in March , New York times He made a small but significant change to his crossword app: he dropped the “Crossword” part of the name in favor of “Games”. It’s a small but significant shift that acknowledges how the app has grown from a place to play crosswords to a hub for many The New York Times Growing game library.
In addition to daily crosswords, the app now gives you access to small crosswords (” Minnie), WardleA word spelling game called spelling beeand as part of Some recent updatesSudoku and visual puzzle game called tiles. On tuesday, people who sign up for The New York Times Game or All-Access subscriptions will start getting an additional feature: The New York Times Poses access to the last two weeks of spelling bee puzzles so that subscribers have an archive they can scrape.
“It seemed just the right time.”
Some may have noticed that the web version of the publication’s game collection switched to the gaming brand about three years ago. But with the app, “we’ve kind of held up,” Jonathan Knight, head of games at New York timesin an interview with the edge. The original crossword puzzle app launched in 2009 on iOS, ranked highly in the App Store for the word “crossword”. “We were careful about messing with this very healthy funnel,” says Knight. The team has taken a slow approach to bringing more games to the app, and last month, it “seemed like the right time” to switch from crosswords in the name to games.
I started messing around with the app a few weeks ago when I was looking for a good place to play Sudoku. (By then, she had already transformed into a The New York Times Games.) It has since become one of the few apps I keep on my iPhone’s home screen. I don’t have any kind of The New York Times subscription, so I can’t access all the features in the app – I can’t play the daily crossword puzzle, for example – but I was able to get my sudoku solved, and spell some words with spelling beeand try to solve some Wardle Puzzles.
Wardleunsurprisingly, became a mainstay of the The New York Times Game Shows. the The New York Times He acquired it in January 2022 for an undisclosed seven-figure sum shortly after the game became a hit. The New York Times The game is “by far” the most played game, with “tens of millions” of people playing it Wardle Every week, says Knight. The next most popular game is what Knight calls a “tight race” between Minnie And spelling bee, “which kind of enjoys an equal sized audience.” (spelling bee is “the most played game among our subscribers,” according to Knight).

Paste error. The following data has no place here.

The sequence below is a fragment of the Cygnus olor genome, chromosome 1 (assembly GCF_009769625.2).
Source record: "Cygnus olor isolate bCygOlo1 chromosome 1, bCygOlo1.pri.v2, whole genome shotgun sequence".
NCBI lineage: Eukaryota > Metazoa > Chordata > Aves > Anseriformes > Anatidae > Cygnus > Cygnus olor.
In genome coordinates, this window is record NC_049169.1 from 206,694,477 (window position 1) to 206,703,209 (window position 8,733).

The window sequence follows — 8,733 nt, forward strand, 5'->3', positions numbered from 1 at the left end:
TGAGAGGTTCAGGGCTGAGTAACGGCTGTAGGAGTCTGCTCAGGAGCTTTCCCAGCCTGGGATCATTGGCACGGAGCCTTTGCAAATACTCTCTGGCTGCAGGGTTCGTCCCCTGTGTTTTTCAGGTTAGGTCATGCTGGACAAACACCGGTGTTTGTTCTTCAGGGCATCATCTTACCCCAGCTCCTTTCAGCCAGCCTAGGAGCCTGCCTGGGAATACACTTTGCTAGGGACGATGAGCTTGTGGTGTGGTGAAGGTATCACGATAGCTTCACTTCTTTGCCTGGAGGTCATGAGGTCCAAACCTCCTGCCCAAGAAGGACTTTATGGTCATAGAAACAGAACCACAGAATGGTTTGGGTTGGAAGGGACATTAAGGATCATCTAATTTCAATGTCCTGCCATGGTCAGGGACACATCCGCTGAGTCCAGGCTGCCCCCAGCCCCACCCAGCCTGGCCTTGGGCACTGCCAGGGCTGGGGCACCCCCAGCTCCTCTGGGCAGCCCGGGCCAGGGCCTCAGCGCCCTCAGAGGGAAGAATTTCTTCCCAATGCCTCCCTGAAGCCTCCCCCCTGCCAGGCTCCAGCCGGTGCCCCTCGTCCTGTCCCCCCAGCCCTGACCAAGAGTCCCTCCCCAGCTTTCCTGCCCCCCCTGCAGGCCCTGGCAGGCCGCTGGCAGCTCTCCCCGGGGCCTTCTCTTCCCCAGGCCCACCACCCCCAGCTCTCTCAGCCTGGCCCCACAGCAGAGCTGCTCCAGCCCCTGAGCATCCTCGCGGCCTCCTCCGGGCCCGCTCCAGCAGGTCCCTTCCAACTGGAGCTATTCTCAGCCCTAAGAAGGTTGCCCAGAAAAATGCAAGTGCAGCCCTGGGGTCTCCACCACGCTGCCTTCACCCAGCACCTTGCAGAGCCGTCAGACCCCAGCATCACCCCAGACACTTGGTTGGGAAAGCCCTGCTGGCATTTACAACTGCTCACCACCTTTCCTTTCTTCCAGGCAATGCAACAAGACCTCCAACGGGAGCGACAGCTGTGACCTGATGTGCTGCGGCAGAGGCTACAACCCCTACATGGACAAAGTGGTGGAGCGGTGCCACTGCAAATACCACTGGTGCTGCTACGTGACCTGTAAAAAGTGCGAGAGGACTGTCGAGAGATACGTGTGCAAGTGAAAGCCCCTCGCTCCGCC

I asked Knight how he thinks of the mix of what’s free and what’s only offered through a subscription. “We think there’s a real role for free games that introduce users to our premium games,” says Knight. Gives an example of how Wardlewhich is free, promotes spelling bee, which requires a sign-up after enough words are spelled. “Wardle That plays a really important role, and I think we’ll always have games that play that role in giving you a taste.”
We don’t want you to be on our app 24/7.
Knight’s goal is The New York Times The Games section will be seen as “the number one subscription destination for digital puzzles”. For Knight, that means things like clean designs, no nickel-and-dumping players, and delivering man-made puzzles every day. “It was a good time,” he says. “We don’t want you to be on our app 24/7. We want you to solve amazing man-made puzzles and then come back the next day.”
Listening to Knight explain the team’s philosophy in his games, I think they’re on to something. I’ve been wondering why The New York Times The gaming app, among all other places to play mobile games, is the one that keeps me coming back. I loved mobile games in the early days of the iPhone, but I’ve avoided many modern games that I feel are designed to tap my worst impulses, and I pretty much can’t keep up with the many releases on Netflix and Apple Arcade.
But in The New York Times Game application, in just a minute or two, I can complete Minnie Or spell a few words spelling bee. If I had five fancy minutes, I’d race to finish an easy sudoku. Sometimes, I click on spelling bee To click on a few letters. Puzzles look fair, and it’s always a fulfillment when I solve them.
Yes, the app has a reasonable number of prompts to sign up. But it is usually easy to ignore. However, they actually kind of work. I’m thinking of trying the full crossword puzzle, but this one is only available to paying subscribers. This puzzle might be enough to get me to sign up – but while I think about it, I’ll try another sudoku instead.
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